Fatty fish lowers kidney cancer risk in women

September 21, 2006 in Cancer Prevention, Nutrition Topics in the News, Women's Health

Fatty fish lowers kidney cancer risk in women

Study findings published in the Journal of the American Medical Association report that consumption of fatty fish can help prevent the most common form of kidney cancer in women.

More than 80 percent of all kidney cancers are accounted for by renal cell carcinoma (RCC). Age, sex, obesity, smoking and several genetic factors are all believed to be risk factors.

Researchers drew upon data gathered during the Swedish Mammography Cohort Study, which took place between March 1987 and December 1990. Of the 90,303 women who took part, 66,651 returned completed food frequency questionnaires at baseline.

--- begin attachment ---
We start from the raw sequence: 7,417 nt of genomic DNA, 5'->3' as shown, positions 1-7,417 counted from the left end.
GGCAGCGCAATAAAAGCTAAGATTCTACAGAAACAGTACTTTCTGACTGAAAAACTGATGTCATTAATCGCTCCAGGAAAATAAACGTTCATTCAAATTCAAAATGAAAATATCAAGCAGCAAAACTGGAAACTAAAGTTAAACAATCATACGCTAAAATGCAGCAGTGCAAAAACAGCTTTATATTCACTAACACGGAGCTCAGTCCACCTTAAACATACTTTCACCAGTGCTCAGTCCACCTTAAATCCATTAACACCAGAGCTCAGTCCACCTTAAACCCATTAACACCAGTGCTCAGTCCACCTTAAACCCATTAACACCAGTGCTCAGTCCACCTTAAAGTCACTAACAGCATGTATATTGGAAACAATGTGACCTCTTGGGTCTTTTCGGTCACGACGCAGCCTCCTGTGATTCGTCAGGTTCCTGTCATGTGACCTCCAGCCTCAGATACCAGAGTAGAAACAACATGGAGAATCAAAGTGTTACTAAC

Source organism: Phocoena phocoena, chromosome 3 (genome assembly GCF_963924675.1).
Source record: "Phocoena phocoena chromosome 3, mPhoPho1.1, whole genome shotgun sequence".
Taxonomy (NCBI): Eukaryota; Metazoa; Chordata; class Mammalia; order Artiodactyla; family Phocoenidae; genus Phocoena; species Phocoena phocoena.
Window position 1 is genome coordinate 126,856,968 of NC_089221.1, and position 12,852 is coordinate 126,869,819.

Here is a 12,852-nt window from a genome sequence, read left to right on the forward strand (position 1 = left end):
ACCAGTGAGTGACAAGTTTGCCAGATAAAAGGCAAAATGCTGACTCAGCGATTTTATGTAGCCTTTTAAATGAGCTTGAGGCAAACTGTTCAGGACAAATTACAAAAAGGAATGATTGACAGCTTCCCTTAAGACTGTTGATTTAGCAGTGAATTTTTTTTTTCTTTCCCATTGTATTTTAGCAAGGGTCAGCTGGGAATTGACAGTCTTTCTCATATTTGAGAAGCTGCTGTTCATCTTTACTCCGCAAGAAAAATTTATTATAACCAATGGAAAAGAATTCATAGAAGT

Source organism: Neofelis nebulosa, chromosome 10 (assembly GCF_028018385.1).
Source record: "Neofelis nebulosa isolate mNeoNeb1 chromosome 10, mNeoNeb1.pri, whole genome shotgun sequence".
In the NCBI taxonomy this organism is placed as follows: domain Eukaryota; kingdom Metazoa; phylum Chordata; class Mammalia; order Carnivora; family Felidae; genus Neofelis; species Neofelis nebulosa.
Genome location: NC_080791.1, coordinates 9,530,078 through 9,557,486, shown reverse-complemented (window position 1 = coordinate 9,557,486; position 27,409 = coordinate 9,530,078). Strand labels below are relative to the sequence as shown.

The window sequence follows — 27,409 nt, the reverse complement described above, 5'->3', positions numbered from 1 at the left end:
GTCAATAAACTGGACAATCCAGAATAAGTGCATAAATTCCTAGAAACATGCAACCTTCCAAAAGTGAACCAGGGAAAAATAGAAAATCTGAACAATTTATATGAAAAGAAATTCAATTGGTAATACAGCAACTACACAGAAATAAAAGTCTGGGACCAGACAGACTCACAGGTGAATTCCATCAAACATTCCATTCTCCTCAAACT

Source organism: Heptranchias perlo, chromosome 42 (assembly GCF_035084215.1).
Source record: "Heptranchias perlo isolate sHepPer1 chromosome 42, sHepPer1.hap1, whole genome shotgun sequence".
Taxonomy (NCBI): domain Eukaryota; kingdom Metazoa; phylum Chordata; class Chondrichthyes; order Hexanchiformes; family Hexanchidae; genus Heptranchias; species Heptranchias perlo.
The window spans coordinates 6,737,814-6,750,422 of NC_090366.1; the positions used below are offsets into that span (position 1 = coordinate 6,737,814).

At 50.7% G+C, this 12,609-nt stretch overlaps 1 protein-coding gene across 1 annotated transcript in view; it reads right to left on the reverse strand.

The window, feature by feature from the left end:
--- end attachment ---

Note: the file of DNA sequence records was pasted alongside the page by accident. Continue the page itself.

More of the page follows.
A second questionnaire was sent out to the 56,030 participants who were still alive and residing in the area in September 1997, 39,664 of whom responded.

Researchers observed that those who consumed one or more serving of fatty fish each week seemed to have a 44 per cent decreased risk of RCC compared with those who consumed none at all.

Moreover, those who reported long-term consumption between baseline and the 10-year follow-up had a 74 per cent lower risk.

By contrast, no association was seen between lean fish and other seafood consumption and RCC incidence.

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